Israel's Maariv Daily Considers Efficiency Measures, Move to Digital

As part of new business strategy, Israeli newspaper expected to lay off dozens, sell printing press; print edition will gradually disappear as content migrates online.

Vadim Sviderski
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Vadim Sviderski

The management of Israeli newspaper Maariv is expected to present a new business plan within weeks, after its board of directors demanded immediate strategic changes in light of the company's dire financial state.

Maariv ran a loss of millions of shekels in 2011, and is expected to continue losing money in 2012 and 2013.

As part of its new business strategy, Maariv is expected to cut back on its print activity while diverting resources to its digital edition, while examining possible "synergies with other newspapers."

One possibility being considered is to reduce the size of the paper's print edition in the near term, while eventually eliminating the daily print edition altogether in favor of an expanded weekend edition.

At the same time, Maariv is considering reviving a plan for producing an iPad edition. The plan was initiated under Maariv’s previous controlling shareholder, Zaki Rakib. However, when businessman Nochi Dankner took control of Maariv through his IDB Group in 2011, the initiative was halted.

The paper is also planning to sell a plot of land in Bat Yam, south of Tel Aviv, on which its printing press is currently located. In light of new plans for high-rise office buildings being promoted by the municipality in the area, the value of the land could rise to some NIS 200 million.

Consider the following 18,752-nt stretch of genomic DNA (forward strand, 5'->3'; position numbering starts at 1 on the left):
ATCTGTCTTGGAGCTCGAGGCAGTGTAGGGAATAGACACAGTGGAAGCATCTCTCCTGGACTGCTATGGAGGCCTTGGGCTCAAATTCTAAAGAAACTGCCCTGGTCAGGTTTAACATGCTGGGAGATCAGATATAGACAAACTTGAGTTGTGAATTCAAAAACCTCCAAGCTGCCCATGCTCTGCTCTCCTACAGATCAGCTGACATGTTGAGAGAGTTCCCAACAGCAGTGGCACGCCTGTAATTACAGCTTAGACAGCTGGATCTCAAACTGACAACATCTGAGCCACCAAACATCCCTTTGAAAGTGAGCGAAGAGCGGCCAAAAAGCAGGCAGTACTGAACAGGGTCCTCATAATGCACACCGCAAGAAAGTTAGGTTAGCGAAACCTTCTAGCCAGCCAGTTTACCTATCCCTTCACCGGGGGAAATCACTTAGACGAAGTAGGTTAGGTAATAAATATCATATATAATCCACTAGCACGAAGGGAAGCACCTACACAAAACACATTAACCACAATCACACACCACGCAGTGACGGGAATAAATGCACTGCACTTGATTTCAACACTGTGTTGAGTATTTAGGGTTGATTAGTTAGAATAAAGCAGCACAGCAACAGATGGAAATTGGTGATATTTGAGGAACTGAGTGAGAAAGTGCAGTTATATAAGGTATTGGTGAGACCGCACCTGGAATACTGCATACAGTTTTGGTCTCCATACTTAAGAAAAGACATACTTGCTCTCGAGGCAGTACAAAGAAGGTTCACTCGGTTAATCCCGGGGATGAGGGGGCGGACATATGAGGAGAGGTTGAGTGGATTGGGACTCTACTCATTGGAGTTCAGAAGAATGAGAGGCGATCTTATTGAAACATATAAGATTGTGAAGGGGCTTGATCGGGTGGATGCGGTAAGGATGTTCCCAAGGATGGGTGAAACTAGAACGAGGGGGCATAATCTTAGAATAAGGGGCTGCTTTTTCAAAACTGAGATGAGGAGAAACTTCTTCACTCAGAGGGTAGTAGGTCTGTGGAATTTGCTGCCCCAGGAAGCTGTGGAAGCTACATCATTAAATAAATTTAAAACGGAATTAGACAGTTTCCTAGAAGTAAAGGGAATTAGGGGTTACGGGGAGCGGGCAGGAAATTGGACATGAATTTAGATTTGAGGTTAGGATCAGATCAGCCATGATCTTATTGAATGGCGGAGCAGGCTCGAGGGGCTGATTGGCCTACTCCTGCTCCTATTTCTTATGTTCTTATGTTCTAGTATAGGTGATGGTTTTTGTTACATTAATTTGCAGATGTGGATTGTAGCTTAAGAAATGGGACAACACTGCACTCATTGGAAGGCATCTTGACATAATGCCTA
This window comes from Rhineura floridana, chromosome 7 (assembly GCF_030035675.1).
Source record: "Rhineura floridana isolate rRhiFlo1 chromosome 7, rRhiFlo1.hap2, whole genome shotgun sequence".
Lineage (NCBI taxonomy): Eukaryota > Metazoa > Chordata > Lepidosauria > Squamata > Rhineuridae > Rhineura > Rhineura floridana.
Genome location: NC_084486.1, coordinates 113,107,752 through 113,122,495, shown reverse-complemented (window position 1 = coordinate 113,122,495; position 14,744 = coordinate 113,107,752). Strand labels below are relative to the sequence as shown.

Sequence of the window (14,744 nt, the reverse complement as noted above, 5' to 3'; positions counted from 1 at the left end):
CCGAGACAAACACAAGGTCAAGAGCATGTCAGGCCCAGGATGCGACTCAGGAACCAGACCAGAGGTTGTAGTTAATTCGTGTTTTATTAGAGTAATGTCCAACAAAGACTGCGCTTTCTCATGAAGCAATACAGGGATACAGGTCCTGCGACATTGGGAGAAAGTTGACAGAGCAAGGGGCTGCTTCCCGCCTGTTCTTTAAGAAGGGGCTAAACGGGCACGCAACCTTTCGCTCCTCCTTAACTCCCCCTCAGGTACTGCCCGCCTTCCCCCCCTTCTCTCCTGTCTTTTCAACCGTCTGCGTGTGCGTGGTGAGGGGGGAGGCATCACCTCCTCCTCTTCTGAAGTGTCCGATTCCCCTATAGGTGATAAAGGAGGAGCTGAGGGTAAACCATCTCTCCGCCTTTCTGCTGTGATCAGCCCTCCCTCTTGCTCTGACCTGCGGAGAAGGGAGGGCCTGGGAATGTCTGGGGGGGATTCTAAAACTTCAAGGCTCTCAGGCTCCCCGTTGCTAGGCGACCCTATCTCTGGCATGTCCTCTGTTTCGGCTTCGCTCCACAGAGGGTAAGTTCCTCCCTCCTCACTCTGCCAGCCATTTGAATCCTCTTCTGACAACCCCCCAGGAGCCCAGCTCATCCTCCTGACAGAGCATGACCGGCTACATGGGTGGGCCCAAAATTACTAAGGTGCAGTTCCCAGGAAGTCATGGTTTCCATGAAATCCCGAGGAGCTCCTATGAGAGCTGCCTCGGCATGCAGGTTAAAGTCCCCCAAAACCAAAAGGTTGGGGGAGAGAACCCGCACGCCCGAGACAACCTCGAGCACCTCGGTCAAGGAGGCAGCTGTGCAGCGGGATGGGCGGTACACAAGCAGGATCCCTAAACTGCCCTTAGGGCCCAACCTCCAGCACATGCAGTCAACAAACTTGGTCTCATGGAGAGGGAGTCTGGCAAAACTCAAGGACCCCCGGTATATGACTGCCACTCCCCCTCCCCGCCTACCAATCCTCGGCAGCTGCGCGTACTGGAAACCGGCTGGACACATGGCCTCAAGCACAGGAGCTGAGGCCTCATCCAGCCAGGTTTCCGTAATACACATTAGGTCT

If it goes ahead with the sale, the newspaper would move its printing operations to another printing press, possibly including those of its competitors Yediot Aharonot or Haaretz. The newspaper has previously confirmed that it was negotiating with Yediot Aharonot, but no agreement has been reported.

The process will also involve a large number of dismissals. Some 25 employees have already been let go, and the number could rise to some 100.

The newspaper's journalists' union, however, objects to the move, and a labor court hearing on the issue is scheduled for Wednesday.

Read this article in Hebrew

The Maariv building in Tel Aviv in March, 2011. The sign reads "Offices for rent." Credit: Ofer Vaknin



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